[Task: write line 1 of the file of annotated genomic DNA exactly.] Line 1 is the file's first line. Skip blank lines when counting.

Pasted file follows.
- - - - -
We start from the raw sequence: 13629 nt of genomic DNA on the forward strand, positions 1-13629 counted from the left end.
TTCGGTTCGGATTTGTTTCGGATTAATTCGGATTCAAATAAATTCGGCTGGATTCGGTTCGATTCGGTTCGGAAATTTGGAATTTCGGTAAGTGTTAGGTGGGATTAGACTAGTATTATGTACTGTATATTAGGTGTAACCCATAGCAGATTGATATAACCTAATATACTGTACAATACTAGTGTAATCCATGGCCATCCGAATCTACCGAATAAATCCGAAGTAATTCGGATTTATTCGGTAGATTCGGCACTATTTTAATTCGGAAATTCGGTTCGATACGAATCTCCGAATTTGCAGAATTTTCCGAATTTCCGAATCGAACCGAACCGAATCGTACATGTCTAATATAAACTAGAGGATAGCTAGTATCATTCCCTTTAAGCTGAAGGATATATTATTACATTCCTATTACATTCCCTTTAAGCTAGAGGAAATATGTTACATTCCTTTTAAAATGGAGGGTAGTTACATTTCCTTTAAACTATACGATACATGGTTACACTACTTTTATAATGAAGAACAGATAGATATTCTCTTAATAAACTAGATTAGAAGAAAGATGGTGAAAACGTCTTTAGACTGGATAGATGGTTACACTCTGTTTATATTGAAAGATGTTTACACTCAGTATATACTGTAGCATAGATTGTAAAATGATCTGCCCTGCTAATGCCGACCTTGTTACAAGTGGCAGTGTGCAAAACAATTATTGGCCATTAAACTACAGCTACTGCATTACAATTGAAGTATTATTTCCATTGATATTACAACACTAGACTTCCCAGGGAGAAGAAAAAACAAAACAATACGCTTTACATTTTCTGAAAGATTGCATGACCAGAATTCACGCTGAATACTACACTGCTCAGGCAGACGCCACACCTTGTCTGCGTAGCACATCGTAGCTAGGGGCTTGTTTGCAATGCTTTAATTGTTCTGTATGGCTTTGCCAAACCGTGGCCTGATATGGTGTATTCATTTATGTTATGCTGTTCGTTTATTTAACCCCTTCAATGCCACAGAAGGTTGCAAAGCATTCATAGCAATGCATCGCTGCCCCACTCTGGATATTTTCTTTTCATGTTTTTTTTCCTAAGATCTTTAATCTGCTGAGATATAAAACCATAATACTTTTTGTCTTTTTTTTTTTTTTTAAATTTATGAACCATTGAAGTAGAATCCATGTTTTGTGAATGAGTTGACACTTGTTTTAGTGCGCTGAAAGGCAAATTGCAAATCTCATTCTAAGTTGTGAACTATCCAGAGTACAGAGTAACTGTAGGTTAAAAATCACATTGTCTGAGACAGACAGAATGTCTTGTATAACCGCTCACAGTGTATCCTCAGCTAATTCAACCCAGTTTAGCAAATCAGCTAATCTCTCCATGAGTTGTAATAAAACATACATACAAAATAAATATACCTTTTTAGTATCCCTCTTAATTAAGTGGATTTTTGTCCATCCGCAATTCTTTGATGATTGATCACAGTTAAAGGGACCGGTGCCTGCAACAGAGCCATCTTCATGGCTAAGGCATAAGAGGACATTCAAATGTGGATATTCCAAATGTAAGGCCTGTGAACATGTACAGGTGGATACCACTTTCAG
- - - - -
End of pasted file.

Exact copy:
We start from the raw sequence: 13629 nt of genomic DNA on the forward strand, positions 1-13629 counted from the left end.